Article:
4th SUNDAY OF EASTER (A)
Sunday 30 April 2023
“Very truly, I tell you, anyone who does not enter the sheepfold by the gate but climbs in by another way is a thief and a bandit. The one who enters by the gate is the shepherd of the sheep. The gatekeeper opens the gate for him, and the sheep hear his voice. He calls his own sheep by name and leads them out. When he has brought out all his own, he goes ahead of them, and the sheep follow him because they know his voice. They will not follow a stranger, but they will run from him because they do not know the voice of strangers.” Jesus used this figure of speech with them, but they did not understand what he was saying to them.”
The ‘shepherd of the flock’ imagery is a familiar one in the biblical context. Some of the psalms identify God as the Shepherd who guides His people, the flock (Ps 79:13; 95:7; 100:3). In John’s Gospel, Jesus represents Himself using this very common rural image.
In verses 3-4 we note two verbs that are important revelations for each of us, in order to understand and test if we are sheep and truly part of Jesus’ flock.
- “The sheep listen to his voice”: Listening is the fundamental attitude for belonging to the flock of Jesus. In the Bible, seeing is nowhere near as important as listening. This is why, for Jewish people, and the disciples in the New Testament, the ‘Shema Israel’, (meaning ‘Listen [or Hear], Israel’) is so central. The Greek verb used here in John’s Gospel doesn’t only mean merely listening, but requires a step further: putting in to practice what we have heard. This, in essence, is the concept of ‘obedience’. This image of the sheep is helpful for us, as it provides an icon of docility and meekness.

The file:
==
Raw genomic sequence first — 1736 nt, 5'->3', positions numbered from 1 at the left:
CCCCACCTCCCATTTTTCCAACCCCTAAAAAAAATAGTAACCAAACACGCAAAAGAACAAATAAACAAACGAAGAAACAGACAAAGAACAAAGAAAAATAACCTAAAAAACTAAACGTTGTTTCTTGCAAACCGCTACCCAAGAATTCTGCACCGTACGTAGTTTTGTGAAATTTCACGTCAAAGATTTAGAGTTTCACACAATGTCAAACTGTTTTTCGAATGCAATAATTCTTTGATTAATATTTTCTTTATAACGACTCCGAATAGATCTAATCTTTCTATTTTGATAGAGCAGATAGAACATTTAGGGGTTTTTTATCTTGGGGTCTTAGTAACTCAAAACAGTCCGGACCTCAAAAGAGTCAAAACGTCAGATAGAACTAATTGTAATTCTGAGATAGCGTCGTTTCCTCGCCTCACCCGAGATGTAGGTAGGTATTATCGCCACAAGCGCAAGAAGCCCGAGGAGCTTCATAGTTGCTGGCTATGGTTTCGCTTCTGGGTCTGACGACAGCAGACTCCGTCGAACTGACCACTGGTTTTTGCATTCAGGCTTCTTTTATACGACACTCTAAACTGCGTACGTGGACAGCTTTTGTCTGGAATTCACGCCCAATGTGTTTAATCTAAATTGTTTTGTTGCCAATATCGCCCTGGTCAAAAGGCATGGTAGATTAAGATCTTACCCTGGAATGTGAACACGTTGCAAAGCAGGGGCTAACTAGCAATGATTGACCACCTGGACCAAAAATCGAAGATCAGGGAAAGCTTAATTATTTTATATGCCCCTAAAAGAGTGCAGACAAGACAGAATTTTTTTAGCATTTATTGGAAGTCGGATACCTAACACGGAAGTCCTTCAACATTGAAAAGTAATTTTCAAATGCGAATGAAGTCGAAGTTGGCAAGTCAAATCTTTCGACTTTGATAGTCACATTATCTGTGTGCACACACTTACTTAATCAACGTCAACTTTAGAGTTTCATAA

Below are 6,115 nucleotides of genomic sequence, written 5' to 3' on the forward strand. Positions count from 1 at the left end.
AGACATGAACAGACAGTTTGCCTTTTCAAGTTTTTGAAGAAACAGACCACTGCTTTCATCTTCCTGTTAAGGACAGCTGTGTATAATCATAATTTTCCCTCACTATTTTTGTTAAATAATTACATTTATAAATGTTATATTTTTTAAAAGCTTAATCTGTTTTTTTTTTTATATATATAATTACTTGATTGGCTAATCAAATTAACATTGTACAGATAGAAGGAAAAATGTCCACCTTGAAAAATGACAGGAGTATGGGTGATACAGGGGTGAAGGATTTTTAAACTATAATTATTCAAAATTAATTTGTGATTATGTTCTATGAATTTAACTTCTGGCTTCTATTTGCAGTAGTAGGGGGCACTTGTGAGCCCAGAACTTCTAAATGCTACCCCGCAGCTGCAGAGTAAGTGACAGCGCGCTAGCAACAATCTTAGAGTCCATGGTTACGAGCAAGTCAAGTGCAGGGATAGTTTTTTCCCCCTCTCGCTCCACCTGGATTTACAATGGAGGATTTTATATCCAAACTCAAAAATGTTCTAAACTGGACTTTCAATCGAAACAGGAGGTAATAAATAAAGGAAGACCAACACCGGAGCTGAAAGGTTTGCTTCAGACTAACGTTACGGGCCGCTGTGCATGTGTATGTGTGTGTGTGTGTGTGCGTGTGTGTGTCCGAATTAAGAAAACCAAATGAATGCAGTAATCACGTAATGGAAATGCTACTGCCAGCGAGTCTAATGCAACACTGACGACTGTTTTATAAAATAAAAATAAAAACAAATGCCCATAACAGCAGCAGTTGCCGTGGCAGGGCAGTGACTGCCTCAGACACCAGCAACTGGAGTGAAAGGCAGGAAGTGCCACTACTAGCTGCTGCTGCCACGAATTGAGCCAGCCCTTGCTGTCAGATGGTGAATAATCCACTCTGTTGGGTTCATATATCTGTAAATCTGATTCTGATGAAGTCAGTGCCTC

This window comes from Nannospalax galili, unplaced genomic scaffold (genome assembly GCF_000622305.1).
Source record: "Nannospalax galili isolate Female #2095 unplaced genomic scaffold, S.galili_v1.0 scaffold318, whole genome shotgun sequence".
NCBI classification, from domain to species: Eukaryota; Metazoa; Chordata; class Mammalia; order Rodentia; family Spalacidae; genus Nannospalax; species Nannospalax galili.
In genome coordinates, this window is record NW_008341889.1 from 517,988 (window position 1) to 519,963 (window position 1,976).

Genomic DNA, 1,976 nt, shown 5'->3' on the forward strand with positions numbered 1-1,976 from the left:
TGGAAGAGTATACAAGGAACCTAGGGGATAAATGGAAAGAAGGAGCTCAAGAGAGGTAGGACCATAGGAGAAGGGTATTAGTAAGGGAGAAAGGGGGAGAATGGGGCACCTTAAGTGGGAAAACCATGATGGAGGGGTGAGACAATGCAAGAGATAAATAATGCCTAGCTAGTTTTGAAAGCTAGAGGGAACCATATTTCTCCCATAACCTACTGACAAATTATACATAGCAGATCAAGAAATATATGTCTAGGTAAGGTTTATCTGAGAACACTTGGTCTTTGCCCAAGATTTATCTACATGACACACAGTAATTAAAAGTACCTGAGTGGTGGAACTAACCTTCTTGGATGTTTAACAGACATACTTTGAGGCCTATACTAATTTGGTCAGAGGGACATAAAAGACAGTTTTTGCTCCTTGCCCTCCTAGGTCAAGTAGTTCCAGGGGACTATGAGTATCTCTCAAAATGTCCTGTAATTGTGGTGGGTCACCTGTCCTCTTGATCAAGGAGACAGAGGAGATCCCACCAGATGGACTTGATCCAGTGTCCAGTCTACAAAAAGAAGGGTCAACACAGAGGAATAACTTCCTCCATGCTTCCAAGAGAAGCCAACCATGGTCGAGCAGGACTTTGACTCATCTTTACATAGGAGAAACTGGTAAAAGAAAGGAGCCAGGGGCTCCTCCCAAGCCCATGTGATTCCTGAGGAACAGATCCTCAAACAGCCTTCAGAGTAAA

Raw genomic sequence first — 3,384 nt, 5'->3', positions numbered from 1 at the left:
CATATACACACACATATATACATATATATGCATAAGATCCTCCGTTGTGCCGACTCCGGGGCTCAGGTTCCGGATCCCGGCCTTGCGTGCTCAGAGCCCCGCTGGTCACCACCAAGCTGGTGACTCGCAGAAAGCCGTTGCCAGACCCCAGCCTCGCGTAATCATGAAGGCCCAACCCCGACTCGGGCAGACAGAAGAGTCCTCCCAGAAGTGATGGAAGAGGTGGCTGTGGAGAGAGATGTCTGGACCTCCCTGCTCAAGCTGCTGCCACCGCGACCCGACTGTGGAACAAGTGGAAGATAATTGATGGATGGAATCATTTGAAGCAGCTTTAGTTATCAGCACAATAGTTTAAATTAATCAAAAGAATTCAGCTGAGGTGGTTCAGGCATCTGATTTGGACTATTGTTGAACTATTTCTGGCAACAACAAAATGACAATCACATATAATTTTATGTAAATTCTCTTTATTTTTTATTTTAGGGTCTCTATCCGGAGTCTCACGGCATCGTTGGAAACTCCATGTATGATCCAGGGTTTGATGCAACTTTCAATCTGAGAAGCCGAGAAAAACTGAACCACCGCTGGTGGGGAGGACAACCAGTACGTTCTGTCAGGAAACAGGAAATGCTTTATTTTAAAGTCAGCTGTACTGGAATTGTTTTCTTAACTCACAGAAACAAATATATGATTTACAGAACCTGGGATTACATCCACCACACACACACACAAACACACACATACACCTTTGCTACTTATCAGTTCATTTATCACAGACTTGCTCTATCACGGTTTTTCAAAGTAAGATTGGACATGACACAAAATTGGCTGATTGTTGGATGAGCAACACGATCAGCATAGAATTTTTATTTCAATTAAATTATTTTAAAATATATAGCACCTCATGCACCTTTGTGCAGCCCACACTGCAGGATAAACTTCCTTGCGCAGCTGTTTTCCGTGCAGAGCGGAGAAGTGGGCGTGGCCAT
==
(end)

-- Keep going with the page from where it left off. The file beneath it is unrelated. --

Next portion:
- “The sheep follow him” Following is an indispensable condition, so that the flock doesn’t remain still, but is itinerant and keeps moving. It is interesting to note that the expression, “leads them out” (the Greek verb exàgo) calls to mind the exodus of the children of Israel from slavery in Egypt. The Shepherd leads the flock out of slavery to sin, and walks ahead of His flock, giving example to each of the sheep.
Salvation is definitely a fact or event that applies to the individual person, but also an event that is intrinsically communitarian. We are part of a flock to which we are called and with whom we are called to live our trusting faith in Jesus the Shepherd every day. We are called to live our faith in an intimate and personal way, but at the same time sharing it with other brothers and sisters. We have the freedom to belong to that flock or not!
So, let’s fine-tune our listening skills, so that we can clearly distinguish the voice of the Good Shepherd from other voices. Let’s keep our eyes fixed on Him who walks in front, guiding and opening the path for the flock. In fact, in the spiritual life what matters most is listening/obedience and following. All the rest comes as a consequence of this.